Lumbar Strain: What It Is and How to Treat It

Learn more about what causes a lumbar strain that can contribute to low back pain, and the PT-recommended exercises that can help provide relief.

Published Date: May 30, 2024

Lumbar Strain: What It Is and How to Treat It

Learn more about what causes a lumbar strain that can contribute to low back pain, and the PT-recommended exercises that can help provide relief.

Published Date: May 30, 2024

Lumbar Strain: What It Is and How to Treat It

Learn more about what causes a lumbar strain that can contribute to low back pain, and the PT-recommended exercises that can help provide relief.

Published Date: May 30, 2024

Lumbar Strain: What It Is and How to Treat It

Learn more about what causes a lumbar strain that can contribute to low back pain, and the PT-recommended exercises that can help provide relief.

Published Date: May 30, 2024
Table of Contents

You’ve probably heard someone say they “threw out their back,” or maybe you were the one saying it. More than 80% of people experience at least one episode of low back (lumbar) pain during their lifetime. This popular phrase often describes a lumbar strain, a common cause of low back pain that can occur for a variety of reasons during everyday activities, exercise, or sports. Even something as simple as bending or twisting in a certain way can trigger it.

Thankfully, lumbar strains aren’t cause for major concern. But they can seem more serious than a muscle strain in other parts of the body. “A lumbar strain feels different because it's in the core, where all your movement and stability stem from,” says Samantha Stewart, PT, DPT, a physical therapist at Hinge Health. “So, you’ll notice pain or limitations from a lumbar strain with everything you do.”

But don’t panic: Your back is strong and resilient. “A lumbar strain is not permanent or something you must adapt your lifestyle to,” reassures Dr. Stewart. Lumbar strains will get better with conservative, at-home treatments like exercise that can also help prevent future back problems.

Read on to learn what lumbar strains are, what causes them, and how to treat and prevent them, including specific exercises for back pain relief from Hinge Health physical therapists.

Our Hinge Health Experts

Samantha Stewart, PT, DPT
Physical Therapist
Dr. Stewart is a Hinge Health physical therapist with over 8 years of experience. She is certified in myofascial trigger point therapy.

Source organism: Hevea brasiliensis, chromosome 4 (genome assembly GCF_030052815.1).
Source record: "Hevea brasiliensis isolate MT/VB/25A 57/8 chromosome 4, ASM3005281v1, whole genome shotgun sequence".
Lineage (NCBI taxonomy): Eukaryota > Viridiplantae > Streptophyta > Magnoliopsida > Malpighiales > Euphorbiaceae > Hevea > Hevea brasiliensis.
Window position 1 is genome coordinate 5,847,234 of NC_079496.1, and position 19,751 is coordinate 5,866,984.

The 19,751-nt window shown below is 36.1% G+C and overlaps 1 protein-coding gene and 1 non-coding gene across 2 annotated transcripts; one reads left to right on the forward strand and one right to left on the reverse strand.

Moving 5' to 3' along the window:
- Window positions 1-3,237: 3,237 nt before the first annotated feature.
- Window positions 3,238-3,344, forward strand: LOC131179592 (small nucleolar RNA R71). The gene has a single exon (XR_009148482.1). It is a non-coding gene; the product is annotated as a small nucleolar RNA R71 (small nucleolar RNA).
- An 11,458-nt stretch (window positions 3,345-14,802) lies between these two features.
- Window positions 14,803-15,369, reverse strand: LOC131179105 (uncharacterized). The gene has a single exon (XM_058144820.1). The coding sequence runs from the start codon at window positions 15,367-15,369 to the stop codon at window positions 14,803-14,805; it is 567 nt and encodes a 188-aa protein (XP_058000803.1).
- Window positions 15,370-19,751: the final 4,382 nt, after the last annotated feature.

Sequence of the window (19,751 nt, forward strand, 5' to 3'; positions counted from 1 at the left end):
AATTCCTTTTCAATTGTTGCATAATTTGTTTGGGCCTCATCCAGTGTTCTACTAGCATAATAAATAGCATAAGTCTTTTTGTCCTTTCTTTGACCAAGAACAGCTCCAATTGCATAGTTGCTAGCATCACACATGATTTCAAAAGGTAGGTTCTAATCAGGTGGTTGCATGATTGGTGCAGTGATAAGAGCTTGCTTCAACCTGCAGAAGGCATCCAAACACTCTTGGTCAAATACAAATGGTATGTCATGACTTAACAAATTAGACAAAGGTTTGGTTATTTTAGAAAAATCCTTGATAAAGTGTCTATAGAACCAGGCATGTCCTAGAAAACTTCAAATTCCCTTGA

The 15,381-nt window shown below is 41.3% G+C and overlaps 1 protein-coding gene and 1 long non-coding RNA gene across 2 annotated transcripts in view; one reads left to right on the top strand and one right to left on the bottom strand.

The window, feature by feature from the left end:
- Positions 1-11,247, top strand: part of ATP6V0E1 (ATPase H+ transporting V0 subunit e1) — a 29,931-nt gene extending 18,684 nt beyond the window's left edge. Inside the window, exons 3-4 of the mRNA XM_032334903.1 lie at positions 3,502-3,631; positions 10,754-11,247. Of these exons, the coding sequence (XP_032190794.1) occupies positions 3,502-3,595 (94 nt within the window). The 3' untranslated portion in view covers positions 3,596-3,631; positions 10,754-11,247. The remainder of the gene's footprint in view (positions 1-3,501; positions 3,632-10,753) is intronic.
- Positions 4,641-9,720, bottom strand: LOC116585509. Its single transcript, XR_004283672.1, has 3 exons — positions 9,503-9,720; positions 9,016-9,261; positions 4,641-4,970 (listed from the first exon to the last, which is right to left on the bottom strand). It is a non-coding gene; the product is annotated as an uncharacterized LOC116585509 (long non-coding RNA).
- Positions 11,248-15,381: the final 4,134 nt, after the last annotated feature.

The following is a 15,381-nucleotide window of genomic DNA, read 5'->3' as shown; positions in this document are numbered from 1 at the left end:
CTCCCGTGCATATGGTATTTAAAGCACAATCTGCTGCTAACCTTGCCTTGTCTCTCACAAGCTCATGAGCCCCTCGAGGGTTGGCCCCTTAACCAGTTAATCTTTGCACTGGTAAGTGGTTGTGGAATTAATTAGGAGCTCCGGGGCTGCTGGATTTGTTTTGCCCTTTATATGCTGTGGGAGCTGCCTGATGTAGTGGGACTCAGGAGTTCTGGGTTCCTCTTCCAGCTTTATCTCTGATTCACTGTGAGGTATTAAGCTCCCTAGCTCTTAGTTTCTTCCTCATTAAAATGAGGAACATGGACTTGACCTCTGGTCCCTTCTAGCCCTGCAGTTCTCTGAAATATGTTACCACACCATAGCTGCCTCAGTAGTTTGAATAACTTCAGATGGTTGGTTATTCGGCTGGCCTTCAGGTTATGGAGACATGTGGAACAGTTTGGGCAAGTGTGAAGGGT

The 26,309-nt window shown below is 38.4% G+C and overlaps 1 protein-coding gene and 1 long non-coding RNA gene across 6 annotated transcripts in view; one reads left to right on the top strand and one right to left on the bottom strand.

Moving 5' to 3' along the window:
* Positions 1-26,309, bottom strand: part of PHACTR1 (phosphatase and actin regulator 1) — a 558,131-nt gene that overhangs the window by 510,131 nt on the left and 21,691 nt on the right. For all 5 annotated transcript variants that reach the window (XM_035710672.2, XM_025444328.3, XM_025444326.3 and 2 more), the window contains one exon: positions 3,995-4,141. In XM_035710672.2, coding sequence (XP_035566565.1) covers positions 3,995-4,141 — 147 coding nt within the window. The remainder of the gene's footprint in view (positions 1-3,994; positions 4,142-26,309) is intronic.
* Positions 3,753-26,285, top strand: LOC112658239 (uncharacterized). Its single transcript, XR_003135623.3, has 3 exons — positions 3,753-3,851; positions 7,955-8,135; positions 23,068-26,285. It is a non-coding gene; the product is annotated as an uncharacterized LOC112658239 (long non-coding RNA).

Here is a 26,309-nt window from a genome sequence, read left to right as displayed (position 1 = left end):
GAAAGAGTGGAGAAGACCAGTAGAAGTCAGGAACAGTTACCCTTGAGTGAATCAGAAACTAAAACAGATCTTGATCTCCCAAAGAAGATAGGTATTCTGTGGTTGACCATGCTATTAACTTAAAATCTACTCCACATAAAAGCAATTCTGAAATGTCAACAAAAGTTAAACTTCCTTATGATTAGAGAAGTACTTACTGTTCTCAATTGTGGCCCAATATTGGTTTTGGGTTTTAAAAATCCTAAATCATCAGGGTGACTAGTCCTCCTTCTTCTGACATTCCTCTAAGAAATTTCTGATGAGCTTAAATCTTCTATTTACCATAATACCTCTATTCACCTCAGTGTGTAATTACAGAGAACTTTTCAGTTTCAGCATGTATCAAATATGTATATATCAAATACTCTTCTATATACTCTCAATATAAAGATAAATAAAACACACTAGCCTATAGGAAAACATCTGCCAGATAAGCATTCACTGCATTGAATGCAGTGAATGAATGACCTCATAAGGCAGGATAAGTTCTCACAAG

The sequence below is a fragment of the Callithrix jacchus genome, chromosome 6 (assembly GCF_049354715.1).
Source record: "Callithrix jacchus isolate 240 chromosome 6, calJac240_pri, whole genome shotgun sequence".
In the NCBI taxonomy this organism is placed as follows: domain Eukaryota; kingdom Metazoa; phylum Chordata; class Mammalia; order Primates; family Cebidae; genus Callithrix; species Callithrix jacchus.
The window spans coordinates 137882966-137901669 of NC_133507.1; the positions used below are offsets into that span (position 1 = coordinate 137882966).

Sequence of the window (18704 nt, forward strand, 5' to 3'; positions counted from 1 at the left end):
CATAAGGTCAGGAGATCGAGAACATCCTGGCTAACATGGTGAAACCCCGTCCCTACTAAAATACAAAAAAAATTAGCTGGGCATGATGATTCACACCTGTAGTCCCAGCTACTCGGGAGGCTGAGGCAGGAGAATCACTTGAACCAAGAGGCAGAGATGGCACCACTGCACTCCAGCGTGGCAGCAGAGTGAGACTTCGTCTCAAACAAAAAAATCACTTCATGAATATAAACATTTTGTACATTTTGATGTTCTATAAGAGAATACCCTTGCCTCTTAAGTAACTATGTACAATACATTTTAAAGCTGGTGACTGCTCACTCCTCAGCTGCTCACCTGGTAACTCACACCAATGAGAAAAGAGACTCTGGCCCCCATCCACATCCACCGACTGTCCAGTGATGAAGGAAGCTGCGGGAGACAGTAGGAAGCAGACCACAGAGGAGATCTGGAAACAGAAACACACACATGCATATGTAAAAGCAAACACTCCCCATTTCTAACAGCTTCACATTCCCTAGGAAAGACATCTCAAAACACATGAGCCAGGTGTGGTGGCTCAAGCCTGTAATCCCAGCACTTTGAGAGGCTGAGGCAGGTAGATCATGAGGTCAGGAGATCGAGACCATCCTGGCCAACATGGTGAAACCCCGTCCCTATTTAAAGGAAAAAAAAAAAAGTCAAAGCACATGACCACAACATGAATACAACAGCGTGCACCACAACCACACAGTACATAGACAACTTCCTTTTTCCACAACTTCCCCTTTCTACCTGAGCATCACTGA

Jonathan Lee, MD, MBA
Orthopedic Surgeon and Medical Reviewer
Dr. Lee is a board-certified orthopedic surgeon and an Associate Medical Director at Hinge Health.
Maureen Lu, PT, DPT
Physical Therapist and Clinical Reviewer
Dr. Lu is a Hinge Health physical therapist and board-certified orthopedic clinical specialist with over 17 years of clinical experience.

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What Is a Lumbar Strain? 

The back is divided into three sections along the spine:

A strain, also called a pulled muscle, is an overstretching of a muscle or tendon, the cord-like structure that attaches a muscle to a bone. “A lumbar strain occurs when you overstretch one of the muscles or tendons in the low back region,” says Dr. Stewart.

The lumbar area of the spine consists of five lumbar vertebrae. Between each vertebrae are small paraspinal muscles that stabilize the spine and are often the source of a lumbar strain. Other lower back muscles that can result in a lumbar sprain include the latissimus dorsi muscles (lats for short) and the iliopsoas muscles (hip flexors). While the lats are technically in the mid back, connective tissue extending from the muscles supports the lumbar spine. “If you strain the lats, you’ll often feel it in the lower back,” says Dr. Stewart. Hip flexors are often associated with the thigh, but they also attach to the lower back, so when strained, they can cause pain in either or both areas.

Lumbar Strain Symptoms 

A telltale sign of a lumbar strain is that “you can tie it directly to some kind of activity that you've done,” says Dr. Stewart. “You may reach down to pick something off the floor, and something doesn’t feel right after you come back up.” Here are some of the common symptoms you may experience if you have a lumbar strain: 

  • Pain, discomfort, or achiness in the lower back

  • Muscle tenderness or spasm

  • Lower back muscle tension

  • Limited mobility 

  • Stiffness